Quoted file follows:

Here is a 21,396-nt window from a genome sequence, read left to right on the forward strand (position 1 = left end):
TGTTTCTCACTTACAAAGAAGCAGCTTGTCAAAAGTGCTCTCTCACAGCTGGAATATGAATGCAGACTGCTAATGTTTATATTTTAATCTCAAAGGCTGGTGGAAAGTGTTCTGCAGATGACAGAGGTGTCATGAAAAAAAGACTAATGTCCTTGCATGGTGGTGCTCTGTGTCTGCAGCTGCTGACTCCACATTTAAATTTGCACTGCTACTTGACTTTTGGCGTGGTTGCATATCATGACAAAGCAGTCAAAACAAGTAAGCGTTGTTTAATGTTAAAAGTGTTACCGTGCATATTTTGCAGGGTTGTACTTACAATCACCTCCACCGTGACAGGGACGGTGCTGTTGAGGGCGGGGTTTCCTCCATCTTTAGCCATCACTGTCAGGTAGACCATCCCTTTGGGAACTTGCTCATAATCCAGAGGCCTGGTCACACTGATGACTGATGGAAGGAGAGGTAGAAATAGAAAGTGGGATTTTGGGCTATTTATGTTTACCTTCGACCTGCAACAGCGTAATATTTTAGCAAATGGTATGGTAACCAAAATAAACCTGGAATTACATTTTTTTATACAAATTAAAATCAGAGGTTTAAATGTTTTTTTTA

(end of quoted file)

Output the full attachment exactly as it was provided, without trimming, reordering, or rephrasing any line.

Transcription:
Here is a 21,396-nt window from a genome sequence, read left to right on the forward strand (position 1 = left end):
TGTTTCTCACTTACAAAGAAGCAGCTTGTCAAAAGTGCTCTCTCACAGCTGGAATATGAATGCAGACTGCTAATGTTTATATTTTAATCTCAAAGGCTGGTGGAAAGTGTTCTGCAGATGACAGAGGTGTCATGAAAAAAAGACTAATGTCCTTGCATGGTGGTGCTCTGTGTCTGCAGCTGCTGACTCCACATTTAAATTTGCACTGCTACTTGACTTTTGGCGTGGTTGCATATCATGACAAAGCAGTCAAAACAAGTAAGCGTTGTTTAATGTTAAAAGTGTTACCGTGCATATTTTGCAGGGTTGTACTTACAATCACCTCCACCGTGACAGGGACGGTGCTGTTGAGGGCGGGGTTTCCTCCATCTTTAGCCATCACTGTCAGGTAGACCATCCCTTTGGGAACTTGCTCATAATCCAGAGGCCTGGTCACACTGATGACTGATGGAAGGAGAGGTAGAAATAGAAAGTGGGATTTTGGGCTATTTATGTTTACCTTCGACCTGCAACAGCGTAATATTTTAGCAAATGGTATGGTAACCAAAATAAACCTGGAATTACATTTTTTTATACAAATTAAAATCAGAGGTTTAAATGTTTTTTTTA